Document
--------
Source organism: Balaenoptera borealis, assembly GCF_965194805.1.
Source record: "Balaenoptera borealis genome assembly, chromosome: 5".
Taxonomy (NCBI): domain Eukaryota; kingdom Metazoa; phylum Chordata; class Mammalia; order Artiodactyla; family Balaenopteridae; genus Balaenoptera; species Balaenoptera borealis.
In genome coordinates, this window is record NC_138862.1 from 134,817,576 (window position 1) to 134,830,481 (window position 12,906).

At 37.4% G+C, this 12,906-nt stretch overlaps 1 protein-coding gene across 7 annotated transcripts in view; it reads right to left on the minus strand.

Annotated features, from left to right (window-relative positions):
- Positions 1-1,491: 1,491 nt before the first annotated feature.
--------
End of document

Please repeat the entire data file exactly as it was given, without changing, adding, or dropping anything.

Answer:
Source organism: Balaenoptera borealis, assembly GCF_965194805.1.
Source record: "Balaenoptera borealis genome assembly, chromosome: 5".
Taxonomy (NCBI): domain Eukaryota; kingdom Metazoa; phylum Chordata; class Mammalia; order Artiodactyla; family Balaenopteridae; genus Balaenoptera; species Balaenoptera borealis.
In genome coordinates, this window is record NC_138862.1 from 134,817,576 (window position 1) to 134,830,481 (window position 12,906).

At 37.4% G+C, this 12,906-nt stretch overlaps 1 protein-coding gene across 7 annotated transcripts in view; it reads right to left on the minus strand.

Annotated features, from left to right (window-relative positions):
- Positions 1-1,491: 1,491 nt before the first annotated feature.